I had no idea how much things cost, especially the things I wanted so badly. Ever since I was a little kid my parents had provided me with the things I needed. Clothes for school, books to read, and even the laptop I was using to finish my schoolwork.
"You're addicted to things, and you don't need all that stuff," my Mother said. "You may want those shoes but you don't need them. Just wait, Christmas is coming and perhaps Santa will provide."
Yeah, Santa…like I still believed in that jolly fat man who always gave me socks and underwear. No, I needed those shoes now. Everyone was wearing them and I felt like I was an outsider. Couldn't she see that?
"Maybe you should get a job over the holidays," my father suggested.
At least that was a worthy idea. I could work on weekends, let the cash pile up, and buy my own shoes. They were bound to need help for the holiday season over at the mall, but would they hire a fifteen-year-old? I could at least ask.
"Oh come on, Zack…you really want to give up all your free time like that? Hell, Man, we've only been in school for a month," Dereck said.
He was probably right and I usually listened to his advice. Isn't that what best friends were for? I'd known him since first grade and we were like brothers. Both of us had older sisters, a fact that brought us closer together.
"Don't you have any money saved up?" Dereck asked.
"I checked and there's three dollars in my piggy bank."
"Damn, what do you spend your allowance on?"
We didn't do drugs or drink like some of the boys at our school. Dereck spent his allowance on candy and movies. He could have become a serious couch potato except he weighed one hundred fifty pounds soaking wet and had the metabolism of a frantic squirrel.
I didn't eat candy or drink soda. One look at my father told me I had fat genes stashed away somewhere in my body and I was not about to give into that family trait. The 'things' I bought these days were toys, and I had an expansive collection.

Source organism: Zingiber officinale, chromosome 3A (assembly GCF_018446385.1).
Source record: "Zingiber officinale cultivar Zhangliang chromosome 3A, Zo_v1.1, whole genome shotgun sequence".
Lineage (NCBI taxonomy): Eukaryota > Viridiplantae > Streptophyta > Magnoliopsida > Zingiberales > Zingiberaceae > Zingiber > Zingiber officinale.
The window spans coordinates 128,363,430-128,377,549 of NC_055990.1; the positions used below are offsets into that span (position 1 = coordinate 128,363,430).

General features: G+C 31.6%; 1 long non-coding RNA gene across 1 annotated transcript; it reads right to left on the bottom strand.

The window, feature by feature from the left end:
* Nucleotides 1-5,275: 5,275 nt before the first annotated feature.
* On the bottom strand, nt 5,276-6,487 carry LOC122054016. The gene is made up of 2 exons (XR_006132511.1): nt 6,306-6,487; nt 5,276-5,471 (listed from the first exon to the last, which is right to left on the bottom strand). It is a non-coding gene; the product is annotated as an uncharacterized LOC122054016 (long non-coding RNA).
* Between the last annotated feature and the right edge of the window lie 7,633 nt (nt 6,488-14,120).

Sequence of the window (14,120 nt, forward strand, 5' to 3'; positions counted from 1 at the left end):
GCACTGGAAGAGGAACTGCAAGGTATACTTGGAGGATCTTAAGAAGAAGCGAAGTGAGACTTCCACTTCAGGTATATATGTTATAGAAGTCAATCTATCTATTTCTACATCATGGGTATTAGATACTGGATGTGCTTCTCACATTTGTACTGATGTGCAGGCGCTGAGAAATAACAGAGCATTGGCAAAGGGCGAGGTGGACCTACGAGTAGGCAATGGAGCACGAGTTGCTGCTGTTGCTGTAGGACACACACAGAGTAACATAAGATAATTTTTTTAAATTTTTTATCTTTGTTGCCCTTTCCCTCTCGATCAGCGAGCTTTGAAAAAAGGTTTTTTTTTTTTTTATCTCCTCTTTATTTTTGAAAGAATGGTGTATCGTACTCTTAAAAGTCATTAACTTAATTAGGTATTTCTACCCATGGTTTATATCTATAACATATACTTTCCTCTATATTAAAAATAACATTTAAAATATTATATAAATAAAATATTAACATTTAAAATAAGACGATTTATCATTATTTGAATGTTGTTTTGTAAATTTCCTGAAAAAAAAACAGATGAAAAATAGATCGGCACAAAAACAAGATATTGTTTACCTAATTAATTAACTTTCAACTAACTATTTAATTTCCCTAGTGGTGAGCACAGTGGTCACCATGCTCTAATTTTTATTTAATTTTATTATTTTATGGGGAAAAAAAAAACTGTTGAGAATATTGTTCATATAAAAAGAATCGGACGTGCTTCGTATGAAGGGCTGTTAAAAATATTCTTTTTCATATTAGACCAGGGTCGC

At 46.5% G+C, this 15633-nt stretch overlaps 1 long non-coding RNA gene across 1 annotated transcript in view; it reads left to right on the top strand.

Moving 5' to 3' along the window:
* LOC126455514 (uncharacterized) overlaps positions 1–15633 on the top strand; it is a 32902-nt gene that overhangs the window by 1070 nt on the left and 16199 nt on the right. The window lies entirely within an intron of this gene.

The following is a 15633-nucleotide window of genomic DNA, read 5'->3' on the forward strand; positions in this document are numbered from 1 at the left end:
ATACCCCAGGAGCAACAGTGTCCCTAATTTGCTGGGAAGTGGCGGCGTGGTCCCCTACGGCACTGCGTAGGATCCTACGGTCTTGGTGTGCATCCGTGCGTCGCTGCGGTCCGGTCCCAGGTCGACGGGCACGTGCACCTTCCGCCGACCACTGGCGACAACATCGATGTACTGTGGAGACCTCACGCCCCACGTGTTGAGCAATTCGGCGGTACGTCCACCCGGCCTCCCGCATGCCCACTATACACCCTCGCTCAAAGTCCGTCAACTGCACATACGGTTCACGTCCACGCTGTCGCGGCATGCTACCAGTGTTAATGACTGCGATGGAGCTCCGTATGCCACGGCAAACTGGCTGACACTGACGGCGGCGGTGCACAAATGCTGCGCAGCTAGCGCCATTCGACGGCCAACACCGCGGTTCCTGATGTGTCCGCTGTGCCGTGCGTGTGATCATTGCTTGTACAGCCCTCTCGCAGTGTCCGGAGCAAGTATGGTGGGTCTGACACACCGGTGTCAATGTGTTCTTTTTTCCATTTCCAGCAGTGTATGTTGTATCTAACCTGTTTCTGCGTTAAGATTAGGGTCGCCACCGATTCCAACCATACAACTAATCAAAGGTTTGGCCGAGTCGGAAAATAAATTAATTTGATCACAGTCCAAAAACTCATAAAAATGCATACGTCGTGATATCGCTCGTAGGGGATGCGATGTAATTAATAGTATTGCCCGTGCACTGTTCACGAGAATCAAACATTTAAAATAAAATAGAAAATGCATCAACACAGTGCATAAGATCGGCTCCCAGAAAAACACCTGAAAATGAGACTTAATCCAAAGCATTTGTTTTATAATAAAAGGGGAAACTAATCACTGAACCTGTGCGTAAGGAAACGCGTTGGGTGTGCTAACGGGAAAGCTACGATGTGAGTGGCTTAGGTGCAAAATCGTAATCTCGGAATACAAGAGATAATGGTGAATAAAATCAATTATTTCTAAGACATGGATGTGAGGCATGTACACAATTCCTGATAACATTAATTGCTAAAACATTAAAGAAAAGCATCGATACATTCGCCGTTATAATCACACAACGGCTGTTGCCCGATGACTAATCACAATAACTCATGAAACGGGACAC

I had gone from matchbox cars in first grade all the way to the elaborate bits and pieces of magic gear I'd begun to accumulate by sixth grade. None of that rabbit from a hat stuff, or cups and balls, I was more into the ghoulish phase of my life.
There were fake knives that dripped blood, masks and vests that hid small exploding blood capsules. No, not real explosions, it was all powered by compressed air, and thus safe in the eyes of my parents. Dereck might have been enamored of the action stars on the movie screen but I only had eyes for the stunt men and their special effects.
Most of that stuff was in the nature of computer graphics these days but there were still some honest to God stunt men who risked life and limb just to give the audience a thrill. That would be me in about ten years, I was sure of it.
Friday was my first chance to cruise the mall in search of a job. We were out of school all day for a teacher's meeting. I won't disparage the fact that they spent a lot of time having all these meetings…at least they weren't talking about me.
Dereck and I had most of our classes together so we did the same homework, and shared pretty much the same grades. We had decided that top of the honor roll was a little too much exposure and would only attract the wrong elements in our ninth grade world. By that I meant Terry Oswald and his ilk. If they were talking about someone at that teacher's meeting it would be him.
The bane of everyone's existence since sixth grade, it could easily be said he was at least consistent, he bullied everyone. Dereck and I had enjoyed a final year in middle school without him, but now that we were at the high school it was back to the surveillance tactics we had developed to keep Terry off our backs.
Step One: drive him insane. The graffiti on the bathroom walls included his home phone number as the best drug dealer in school. I could only imagine the calls his family had to answer, and it made me smile. Step Two…no wait, why give away all of my best tricks and spoil this story. We will get back to Terry.
The mall was crowded with kids, most of them too young to hold a job. I hit the gift store, the shoe stores, and even the coffee kitchen. I couldn't imagine that making coffee was anywhere near rocket science, but they seemed to have a full staff.
Dereck met me in the food court for an early lunch. He had a hamburger and I took a salad since the weight thing was always on my mind.
"Any luck?" Dereck asked.
"Nope. The stores all seem geared up with their holiday staff already in place. I waited too long."